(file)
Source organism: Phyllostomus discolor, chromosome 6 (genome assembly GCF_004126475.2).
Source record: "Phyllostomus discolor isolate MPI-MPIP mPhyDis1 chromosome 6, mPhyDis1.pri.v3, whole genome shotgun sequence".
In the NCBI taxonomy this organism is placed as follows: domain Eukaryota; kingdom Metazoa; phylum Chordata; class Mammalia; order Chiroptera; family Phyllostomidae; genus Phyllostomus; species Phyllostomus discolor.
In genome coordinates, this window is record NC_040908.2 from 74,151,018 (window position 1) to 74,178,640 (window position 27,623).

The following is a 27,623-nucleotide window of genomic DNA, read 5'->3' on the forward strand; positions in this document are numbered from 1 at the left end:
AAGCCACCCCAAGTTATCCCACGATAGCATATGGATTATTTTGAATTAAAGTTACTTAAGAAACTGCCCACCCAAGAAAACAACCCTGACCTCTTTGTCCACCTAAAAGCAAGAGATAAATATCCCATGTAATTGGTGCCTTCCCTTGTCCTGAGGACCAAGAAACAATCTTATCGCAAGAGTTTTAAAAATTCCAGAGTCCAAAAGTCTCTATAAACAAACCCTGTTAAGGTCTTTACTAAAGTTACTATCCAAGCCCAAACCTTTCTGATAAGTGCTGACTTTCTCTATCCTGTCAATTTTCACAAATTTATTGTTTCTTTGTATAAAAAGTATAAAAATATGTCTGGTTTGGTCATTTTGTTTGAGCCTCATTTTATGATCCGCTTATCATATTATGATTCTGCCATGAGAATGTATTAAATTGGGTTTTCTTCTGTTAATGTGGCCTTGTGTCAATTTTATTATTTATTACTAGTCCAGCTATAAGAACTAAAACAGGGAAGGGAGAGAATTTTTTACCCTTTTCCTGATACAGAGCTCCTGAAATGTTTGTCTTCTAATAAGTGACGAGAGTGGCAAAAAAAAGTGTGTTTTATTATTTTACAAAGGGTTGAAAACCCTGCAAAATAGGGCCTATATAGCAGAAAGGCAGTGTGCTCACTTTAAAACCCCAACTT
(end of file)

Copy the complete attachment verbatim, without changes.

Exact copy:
Source organism: Phyllostomus discolor, chromosome 6 (genome assembly GCF_004126475.2).
Source record: "Phyllostomus discolor isolate MPI-MPIP mPhyDis1 chromosome 6, mPhyDis1.pri.v3, whole genome shotgun sequence".
In the NCBI taxonomy this organism is placed as follows: domain Eukaryota; kingdom Metazoa; phylum Chordata; class Mammalia; order Chiroptera; family Phyllostomidae; genus Phyllostomus; species Phyllostomus discolor.
In genome coordinates, this window is record NC_040908.2 from 74,151,018 (window position 1) to 74,178,640 (window position 27,623).

The following is a 27,623-nucleotide window of genomic DNA, read 5'->3' on the forward strand; positions in this document are numbered from 1 at the left end:
AAGCCACCCCAAGTTATCCCACGATAGCATATGGATTATTTTGAATTAAAGTTACTTAAGAAACTGCCCACCCAAGAAAACAACCCTGACCTCTTTGTCCACCTAAAAGCAAGAGATAAATATCCCATGTAATTGGTGCCTTCCCTTGTCCTGAGGACCAAGAAACAATCTTATCGCAAGAGTTTTAAAAATTCCAGAGTCCAAAAGTCTCTATAAACAAACCCTGTTAAGGTCTTTACTAAAGTTACTATCCAAGCCCAAACCTTTCTGATAAGTGCTGACTTTCTCTATCCTGTCAATTTTCACAAATTTATTGTTTCTTTGTATAAAAAGTATAAAAATATGTCTGGTTTGGTCATTTTGTTTGAGCCTCATTTTATGATCCGCTTATCATATTATGATTCTGCCATGAGAATGTATTAAATTGGGTTTTCTTCTGTTAATGTGGCCTTGTGTCAATTTTATTATTTATTACTAGTCCAGCTATAAGAACTAAAACAGGGAAGGGAGAGAATTTTTTACCCTTTTCCTGATACAGAGCTCCTGAAATGTTTGTCTTCTAATAAGTGACGAGAGTGGCAAAAAAAAGTGTGTTTTATTATTTTACAAAGGGTTGAAAACCCTGCAAAATAGGGCCTATATAGCAGAAAGGCAGTGTGCTCACTTTAAAACCCCAACTT